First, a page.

Get A Great Start In Freelance Blogging

If you’ve got a dependable internet connection, a computer you can trust not to crash, and a love for writing, then you’ve got all the ingredients for a lucrative and fulfilling freelance career that could last for decades.

Becoming a successful freelance blogger is easier than ever these days, and thousands of people like you are busy carving out this wonderful career path as you read. Here are some handy pointers for getting your freelancing operation off the ground…

1. Blog for Free

Okay, you clicked on this post because you wanted to make money from blogging. Well, if you want to make a full-time living from your way with words, you may need to spend some time offering your services for free. When you first get started, your prospective clients are going to have no idea who you are, or the value can offer to their business. They’re not going to agree to pay for your services unless they have some idea of what they’ll be getting out of it.

The best way to get around this stumbling block is reaching out to companies in your chosen niche, and pitching them ideas for posts, making a point of the fact that you’ll work for free. Make sure the work is of a good quality, bookmark the links to your published posts, and use these to build a portfolio. This will act as your resume in the course of your freelance blogging career.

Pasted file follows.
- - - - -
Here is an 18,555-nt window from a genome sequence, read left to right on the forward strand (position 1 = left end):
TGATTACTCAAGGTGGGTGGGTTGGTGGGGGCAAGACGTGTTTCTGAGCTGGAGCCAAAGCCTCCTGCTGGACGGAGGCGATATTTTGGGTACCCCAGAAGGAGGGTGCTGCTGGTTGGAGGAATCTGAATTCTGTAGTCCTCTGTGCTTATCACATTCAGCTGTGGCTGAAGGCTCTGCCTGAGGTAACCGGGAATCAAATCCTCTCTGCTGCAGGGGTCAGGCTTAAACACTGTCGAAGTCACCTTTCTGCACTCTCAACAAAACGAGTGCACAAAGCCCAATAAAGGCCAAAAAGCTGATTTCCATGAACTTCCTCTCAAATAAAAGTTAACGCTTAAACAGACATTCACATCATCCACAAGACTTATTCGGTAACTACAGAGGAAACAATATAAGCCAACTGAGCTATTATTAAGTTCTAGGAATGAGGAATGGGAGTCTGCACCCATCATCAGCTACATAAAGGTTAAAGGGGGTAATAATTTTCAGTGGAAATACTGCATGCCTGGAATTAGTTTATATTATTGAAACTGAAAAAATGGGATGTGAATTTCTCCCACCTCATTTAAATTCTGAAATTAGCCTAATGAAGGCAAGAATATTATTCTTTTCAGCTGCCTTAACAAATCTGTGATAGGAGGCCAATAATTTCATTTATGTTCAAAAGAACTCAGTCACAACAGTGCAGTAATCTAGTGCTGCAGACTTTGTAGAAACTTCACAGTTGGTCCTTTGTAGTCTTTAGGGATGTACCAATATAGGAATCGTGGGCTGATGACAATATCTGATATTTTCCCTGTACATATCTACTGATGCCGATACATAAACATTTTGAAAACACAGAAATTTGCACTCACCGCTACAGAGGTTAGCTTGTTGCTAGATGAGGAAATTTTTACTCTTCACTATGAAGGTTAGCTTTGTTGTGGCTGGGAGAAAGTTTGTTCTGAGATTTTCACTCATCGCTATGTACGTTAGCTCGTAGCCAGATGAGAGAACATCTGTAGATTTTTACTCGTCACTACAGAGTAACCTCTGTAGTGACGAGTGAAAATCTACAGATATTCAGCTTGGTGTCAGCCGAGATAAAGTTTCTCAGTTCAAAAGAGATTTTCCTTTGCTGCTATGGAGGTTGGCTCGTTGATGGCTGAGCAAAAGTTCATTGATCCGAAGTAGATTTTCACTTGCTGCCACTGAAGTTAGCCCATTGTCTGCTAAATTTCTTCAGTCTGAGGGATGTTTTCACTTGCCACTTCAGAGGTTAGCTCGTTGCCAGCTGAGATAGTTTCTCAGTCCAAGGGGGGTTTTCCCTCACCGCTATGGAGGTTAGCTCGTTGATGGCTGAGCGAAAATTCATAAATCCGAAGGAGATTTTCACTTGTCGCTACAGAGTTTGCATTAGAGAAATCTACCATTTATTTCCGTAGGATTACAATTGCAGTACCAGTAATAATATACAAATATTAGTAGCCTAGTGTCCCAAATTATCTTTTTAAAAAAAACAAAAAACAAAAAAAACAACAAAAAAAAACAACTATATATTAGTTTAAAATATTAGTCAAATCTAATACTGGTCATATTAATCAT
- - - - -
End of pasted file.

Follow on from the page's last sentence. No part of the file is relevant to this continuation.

2. Find a Niche

You may think that if you want to make a lot of money from freelancing in a short space of time, you can’t afford to be fussy about the kinds of subjects you cover. However, in the long run, you’ll stand to gain much more through finding a narrower niche. If you spread yourself too thin and sell yourself as a jack of all trades, you won’t stand out as an expert in anything.

Think about what you’d like to write about for the rest of your career, and then market yourself based on this. If you’re interested in travel, pitch your services to companies like Eviivo. More into tech – reach out to businesses like Geeks. If you can show that you have expertise in a certain niche, you’ll build a more loyal customer base, and will be able to charge more for your services.

3. Find Regular Clients

Time really is money, and every time you take work from a new client, you’ll have to spend some time getting to know the company’s values, their preferred blogging style and their expectations from freelancers like you. If you can keep clients coming back to you in the long term, you’ll be more likely to generate a steady stream of income, and have more flexibility to negotiate a higher rate in the future.

Sure, you can still earn a good living from having a high number of more fickle clients. However, having a smaller number of more loyal clients is more rewarding and convenient, and can give you some extremely beneficial connections.